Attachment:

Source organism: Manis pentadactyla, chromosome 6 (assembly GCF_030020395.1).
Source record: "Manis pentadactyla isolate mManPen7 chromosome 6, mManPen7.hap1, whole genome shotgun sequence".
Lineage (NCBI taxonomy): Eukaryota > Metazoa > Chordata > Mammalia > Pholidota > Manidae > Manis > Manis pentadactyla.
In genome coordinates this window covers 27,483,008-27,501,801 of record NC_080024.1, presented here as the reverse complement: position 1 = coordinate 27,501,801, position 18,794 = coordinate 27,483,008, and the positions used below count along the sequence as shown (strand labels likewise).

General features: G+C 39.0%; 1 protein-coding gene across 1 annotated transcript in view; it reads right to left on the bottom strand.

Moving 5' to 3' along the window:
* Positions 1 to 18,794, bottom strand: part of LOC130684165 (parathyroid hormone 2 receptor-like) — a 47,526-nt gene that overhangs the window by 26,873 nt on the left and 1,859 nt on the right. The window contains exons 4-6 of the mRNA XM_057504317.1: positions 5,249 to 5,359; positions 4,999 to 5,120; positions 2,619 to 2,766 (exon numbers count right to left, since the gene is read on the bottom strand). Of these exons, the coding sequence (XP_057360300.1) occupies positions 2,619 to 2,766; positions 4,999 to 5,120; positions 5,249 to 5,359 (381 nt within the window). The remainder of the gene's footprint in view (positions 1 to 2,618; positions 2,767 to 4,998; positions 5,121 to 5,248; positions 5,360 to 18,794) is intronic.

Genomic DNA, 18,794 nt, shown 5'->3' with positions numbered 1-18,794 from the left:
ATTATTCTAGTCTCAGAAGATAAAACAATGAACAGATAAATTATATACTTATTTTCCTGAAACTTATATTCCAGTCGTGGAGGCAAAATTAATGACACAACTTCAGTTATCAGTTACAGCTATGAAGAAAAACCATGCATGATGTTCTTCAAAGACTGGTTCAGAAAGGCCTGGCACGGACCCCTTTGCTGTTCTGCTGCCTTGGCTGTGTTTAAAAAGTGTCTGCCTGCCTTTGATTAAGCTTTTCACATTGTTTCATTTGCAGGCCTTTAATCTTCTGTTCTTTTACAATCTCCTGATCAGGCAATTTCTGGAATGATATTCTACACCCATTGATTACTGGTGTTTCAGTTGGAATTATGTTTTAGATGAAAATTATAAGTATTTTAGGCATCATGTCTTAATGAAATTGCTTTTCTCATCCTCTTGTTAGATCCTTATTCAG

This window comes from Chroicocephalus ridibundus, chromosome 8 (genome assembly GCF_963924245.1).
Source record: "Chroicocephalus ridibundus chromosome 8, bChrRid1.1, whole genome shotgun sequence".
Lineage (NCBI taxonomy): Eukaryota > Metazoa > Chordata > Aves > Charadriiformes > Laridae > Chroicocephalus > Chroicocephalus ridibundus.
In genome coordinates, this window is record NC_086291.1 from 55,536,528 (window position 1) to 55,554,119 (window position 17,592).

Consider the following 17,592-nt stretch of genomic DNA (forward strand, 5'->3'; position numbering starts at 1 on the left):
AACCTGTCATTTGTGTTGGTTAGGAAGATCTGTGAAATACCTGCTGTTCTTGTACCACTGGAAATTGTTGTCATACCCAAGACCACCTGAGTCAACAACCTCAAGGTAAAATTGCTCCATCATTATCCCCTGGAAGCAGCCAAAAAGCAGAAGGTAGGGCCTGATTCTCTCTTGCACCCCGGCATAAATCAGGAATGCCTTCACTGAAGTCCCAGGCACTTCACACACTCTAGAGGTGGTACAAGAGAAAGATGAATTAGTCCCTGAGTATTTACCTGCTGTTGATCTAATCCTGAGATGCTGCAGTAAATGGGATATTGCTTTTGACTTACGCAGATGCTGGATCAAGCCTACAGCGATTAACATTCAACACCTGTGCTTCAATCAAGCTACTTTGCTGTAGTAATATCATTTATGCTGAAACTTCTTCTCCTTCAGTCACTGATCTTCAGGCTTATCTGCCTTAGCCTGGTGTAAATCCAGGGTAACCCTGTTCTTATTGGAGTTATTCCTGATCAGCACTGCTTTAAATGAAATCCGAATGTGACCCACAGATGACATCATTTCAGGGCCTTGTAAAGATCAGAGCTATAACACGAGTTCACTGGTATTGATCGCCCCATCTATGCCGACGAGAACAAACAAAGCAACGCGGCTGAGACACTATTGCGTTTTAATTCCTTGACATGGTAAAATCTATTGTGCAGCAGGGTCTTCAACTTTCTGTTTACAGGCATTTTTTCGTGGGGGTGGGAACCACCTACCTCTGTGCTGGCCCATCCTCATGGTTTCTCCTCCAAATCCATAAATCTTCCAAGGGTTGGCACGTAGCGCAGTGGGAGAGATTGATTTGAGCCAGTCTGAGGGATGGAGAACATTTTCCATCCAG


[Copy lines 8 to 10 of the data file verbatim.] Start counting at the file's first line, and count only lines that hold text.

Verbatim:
Genomic DNA, 18,794 nt, shown 5'->3' with positions numbered 1-18,794 from the left:
ATTATTCTAGTCTCAGAAGATAAAACAATGAACAGATAAATTATATACTTATTTTCCTGAAACTTATATTCCAGTCGTGGAGGCAAAATTAATGACACAACTTCAGTTATCAGTTACAGCTATGAAGAAAAACCATGCATGATGTTCTTCAAAGACTGGTTCAGAAAGGCCTGGCACGGACCCCTTTGCTGTTCTGCTGCCTTGGCTGTGTTTAAAAAGTGTCTGCCTGCCTTTGATTAAGCTTTTCACATTGTTTCATTTGCAGGCCTTTAATCTTCTGTTCTTTTACAATCTCCTGATCAGGCAATTTCTGGAATGATATTCTACACCCATTGATTACTGGTGTTTCAGTTGGAATTATGTTTTAGATGAAAATTATAAGTATTTTAGGCATCATGTCTTAATGAAATTGCTTTTCTCATCCTCTTGTTAGATCCTTATTCAG

This window comes from Chroicocephalus ridibundus, chromosome 8 (genome assembly GCF_963924245.1).